Home staging companies forced to adapt as sellers pull back in slow housing market

Home staging companies forced to adapt as sellers pull back in slow housing market
Rachael Stafford, a home stager and professional organizer, is shown in her Richmond Hill, Ont. home on Thursday, Jan. 18, 2024. A walk through a home tells Stafford what adjustments are needed to pique the interest of potential buyers.

One walk through a home tells Rachael Stafford what adjustments are needed to pique the interest of potential buyers.

For Stafford, the founder and creative director of organizing and staging company Order in the House, changes can range from decluttering rooms to services like painting and repairs, or even bringing in furniture rentals.

It’s a service valued by homeowners, she said, especially in a hot market where sellers look to gain any advantage that can help drive up the price of their property.

But as home sales throughout much of Canada have turned sluggish, home staging services have taken a hit as sellers rethink the cost of a thorough revamp, Stafford said.

“We’re still supplementing with some (furniture) rentals where rooms really need it,” she said. “But I find that sellers are more so trying to scale back a little bit on the rentals, concerned about the initial investment and the ongoing monthly fees should the property not sell quickly.”

Stafford, who is based in the Toronto area, said companies like hers have had to adapt in this high interest rate environment after a years-long housing boom. When interest rates were low coming out of the pandemic, “realtors and homeowners were willing to put in that extra money and go that extra mile because they knew they were getting the [return on investment] on it,” she said.

But now, many clients are either relying more on Order in the House’s decluttering and home organizing service or simply tidying up themselves based on advice received from the initial consultation.

“We have a warehouse where we store our staging accessories. It’s obviously very tough to be incurring those monthly storage fees when staging is not busy,” Stafford said.

“I think people forget staging appears to be a very glamorous industry, but there are a lot of moving parts behind the scenes. Thankfully, our organizing services help compensate for the slower trends in the staging market.”


According to a study by the Real Estate Staging Association, 45 per cent of staged homes in both Canada and the U.S. sold for more than the seller’s listing price from January to September of last year. That was down from 63 per cent in both 2021 and 2022.

The Canadian Real Estate Association reported earlier this month that the number of newly listed homes fell 5.1 per cent on a month-over-month basis in December. It noted that Canadian housing markets have remained quiet since the Bank of Canada’s interest rate hikes last summer.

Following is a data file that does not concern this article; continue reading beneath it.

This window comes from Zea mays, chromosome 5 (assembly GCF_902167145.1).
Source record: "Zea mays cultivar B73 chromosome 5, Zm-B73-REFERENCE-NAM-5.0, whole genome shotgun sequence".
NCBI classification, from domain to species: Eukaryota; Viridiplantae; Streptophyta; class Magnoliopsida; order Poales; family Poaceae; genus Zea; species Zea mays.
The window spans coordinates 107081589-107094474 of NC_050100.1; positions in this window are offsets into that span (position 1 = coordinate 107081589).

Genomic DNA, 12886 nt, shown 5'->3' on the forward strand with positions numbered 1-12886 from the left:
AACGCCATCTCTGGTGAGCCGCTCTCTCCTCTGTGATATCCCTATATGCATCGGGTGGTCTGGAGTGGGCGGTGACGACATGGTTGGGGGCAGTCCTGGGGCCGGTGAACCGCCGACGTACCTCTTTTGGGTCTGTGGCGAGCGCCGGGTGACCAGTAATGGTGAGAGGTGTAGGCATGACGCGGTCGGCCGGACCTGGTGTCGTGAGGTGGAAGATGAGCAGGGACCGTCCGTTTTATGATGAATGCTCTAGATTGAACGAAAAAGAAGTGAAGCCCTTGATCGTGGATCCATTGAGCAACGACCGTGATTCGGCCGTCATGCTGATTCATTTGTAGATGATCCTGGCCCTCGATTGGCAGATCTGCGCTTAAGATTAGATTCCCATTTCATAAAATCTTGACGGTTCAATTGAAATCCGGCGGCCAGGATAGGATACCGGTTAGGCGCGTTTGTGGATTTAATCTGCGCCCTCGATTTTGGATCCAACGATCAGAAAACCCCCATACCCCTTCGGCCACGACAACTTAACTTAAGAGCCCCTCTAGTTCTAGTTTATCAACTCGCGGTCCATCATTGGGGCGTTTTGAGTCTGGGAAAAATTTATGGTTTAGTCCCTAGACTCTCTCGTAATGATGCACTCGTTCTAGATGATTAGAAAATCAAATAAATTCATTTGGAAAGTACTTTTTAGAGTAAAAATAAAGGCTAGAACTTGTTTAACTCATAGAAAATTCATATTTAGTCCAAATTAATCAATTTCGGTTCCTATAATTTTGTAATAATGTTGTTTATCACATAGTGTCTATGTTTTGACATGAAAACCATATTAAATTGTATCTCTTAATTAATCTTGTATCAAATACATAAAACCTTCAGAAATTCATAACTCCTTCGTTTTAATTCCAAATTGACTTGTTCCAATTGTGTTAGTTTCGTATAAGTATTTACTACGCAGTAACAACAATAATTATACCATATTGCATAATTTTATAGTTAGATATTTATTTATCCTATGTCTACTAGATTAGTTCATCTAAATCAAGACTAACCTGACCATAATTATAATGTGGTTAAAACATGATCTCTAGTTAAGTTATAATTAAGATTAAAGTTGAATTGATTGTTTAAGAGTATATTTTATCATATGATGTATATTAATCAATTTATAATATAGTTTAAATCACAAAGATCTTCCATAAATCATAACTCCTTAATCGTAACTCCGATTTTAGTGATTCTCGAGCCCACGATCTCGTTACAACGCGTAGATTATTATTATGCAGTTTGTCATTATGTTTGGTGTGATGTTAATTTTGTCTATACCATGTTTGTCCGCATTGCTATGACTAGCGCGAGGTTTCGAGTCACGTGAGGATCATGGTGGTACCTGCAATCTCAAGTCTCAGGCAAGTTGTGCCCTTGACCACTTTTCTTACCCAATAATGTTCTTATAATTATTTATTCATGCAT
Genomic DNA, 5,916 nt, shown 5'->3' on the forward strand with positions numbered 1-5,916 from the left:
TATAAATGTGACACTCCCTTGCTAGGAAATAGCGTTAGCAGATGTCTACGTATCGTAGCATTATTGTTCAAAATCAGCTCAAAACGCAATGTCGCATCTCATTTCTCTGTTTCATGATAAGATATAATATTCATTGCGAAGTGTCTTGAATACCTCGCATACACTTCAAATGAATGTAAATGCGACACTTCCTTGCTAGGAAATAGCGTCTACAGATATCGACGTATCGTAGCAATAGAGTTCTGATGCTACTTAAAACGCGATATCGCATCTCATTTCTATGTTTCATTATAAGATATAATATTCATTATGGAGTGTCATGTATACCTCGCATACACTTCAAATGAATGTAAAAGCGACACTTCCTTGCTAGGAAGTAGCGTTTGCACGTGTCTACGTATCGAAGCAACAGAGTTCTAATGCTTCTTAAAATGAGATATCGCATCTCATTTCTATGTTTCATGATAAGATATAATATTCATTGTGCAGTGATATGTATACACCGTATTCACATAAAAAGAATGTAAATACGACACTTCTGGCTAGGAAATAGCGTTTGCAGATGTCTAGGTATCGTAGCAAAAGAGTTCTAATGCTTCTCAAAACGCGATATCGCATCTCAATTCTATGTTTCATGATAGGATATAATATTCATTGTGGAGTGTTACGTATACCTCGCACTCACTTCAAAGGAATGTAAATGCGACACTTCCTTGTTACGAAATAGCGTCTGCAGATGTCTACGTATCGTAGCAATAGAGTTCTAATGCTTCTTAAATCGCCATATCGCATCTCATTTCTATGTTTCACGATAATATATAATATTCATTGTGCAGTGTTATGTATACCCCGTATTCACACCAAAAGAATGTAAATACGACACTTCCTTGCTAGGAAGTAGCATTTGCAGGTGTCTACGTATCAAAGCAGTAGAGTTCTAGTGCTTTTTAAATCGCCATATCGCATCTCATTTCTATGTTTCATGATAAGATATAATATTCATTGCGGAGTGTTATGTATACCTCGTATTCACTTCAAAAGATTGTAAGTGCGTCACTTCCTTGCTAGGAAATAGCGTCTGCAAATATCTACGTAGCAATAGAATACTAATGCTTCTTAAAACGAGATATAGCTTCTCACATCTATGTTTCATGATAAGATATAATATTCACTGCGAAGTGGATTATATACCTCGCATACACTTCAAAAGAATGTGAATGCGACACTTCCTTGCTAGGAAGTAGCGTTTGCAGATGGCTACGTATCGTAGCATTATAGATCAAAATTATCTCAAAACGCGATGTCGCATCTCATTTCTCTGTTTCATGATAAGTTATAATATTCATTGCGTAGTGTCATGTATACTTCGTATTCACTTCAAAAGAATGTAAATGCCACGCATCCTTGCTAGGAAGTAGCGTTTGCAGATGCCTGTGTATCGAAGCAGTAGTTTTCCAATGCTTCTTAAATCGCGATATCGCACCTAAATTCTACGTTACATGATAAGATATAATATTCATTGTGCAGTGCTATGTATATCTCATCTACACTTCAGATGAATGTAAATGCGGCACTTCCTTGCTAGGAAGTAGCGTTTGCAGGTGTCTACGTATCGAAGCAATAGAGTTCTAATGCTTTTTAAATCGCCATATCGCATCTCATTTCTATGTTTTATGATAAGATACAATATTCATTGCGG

Cailey Heaps, president of the Heaps Estrin Real Estate Team in Toronto, said that with the region’s home sales at a 20-year low, staging companies are “far more available than they used to be.”

She said the biggest shift in client behaviour that she’s noticed has been sellers choosing not to maintain the staging in their homes for the duration of the listing.

“They might stage for the first month and then if it doesn’t sell, they remove the staging … and go back to living with the way they had the house, but rely on the photos from when it was staged,” Heaps said.

She added that if she suspects a listing is going to take longer to sell based on factors such as geography and price point, she will recommend clients invest in a more “conservative” amount of staging that can go the distance.

“So suggesting, ‘OK, let’s stage the main floor, the primary bedroom, but we can leave the kids’ bedrooms in the basement,'” Heaps said.

Home stagers have had to be more creative to account for the longer listing periods and added flexibility sellers need in the current market, said Katie Walker, principal designer at Katie Walker Interiors. She said the slower market hasn’t affected the volume of business for her Greater Toronto staging company, “but it has changed the way that things are done.”

In addition to traditional staging, where physical furniture is rented to place in the home, her company offers the option of virtual staging, which saves both money and heavy lifting.

Designers are able to blend 3D models of furniture into photos of the seller’s home and digitally remove some of the existing furniture. Walker said the option is becoming more popular, especially as part of a hybrid staging process that still includes physical remodelling of high-priority rooms.

“What we’re seeing is obviously longer days on market, so it’s affecting the way the homeowner will treat the transaction. Instead of saying they’ll get a hotel for a week and incur that cost, they’ll be living in the property,” said Walker.

“In the old days, back in COVID, I would have said, ‘Remove that desk so we can make this space look larger.’ Now I’m hearing more of, ‘Well, I have to live here for the 45 days that this is going to be on market so let’s make that work.'”

With forecasts of a potential rebound in the housing market this year as the Bank of Canada looks to begin cutting its key interest rate, Stafford said she’s hopeful the staging industry will see a similar bump. She said even minor touch-ups by a professional can go a long way.

“You really want your home to show at its best, particularly in the photos for the MLS listings,” she said.

“Buyers … are browsing photos (and) listings online before they’re even willing to reach out to the sellers’ realtor to book a showing. So if that house doesn’t show at its best, sellers are really missing an opportunity.”

This report by The Canadian Press was first published Jan. 28, 2024.

The Canadian PressThe Canadian Press

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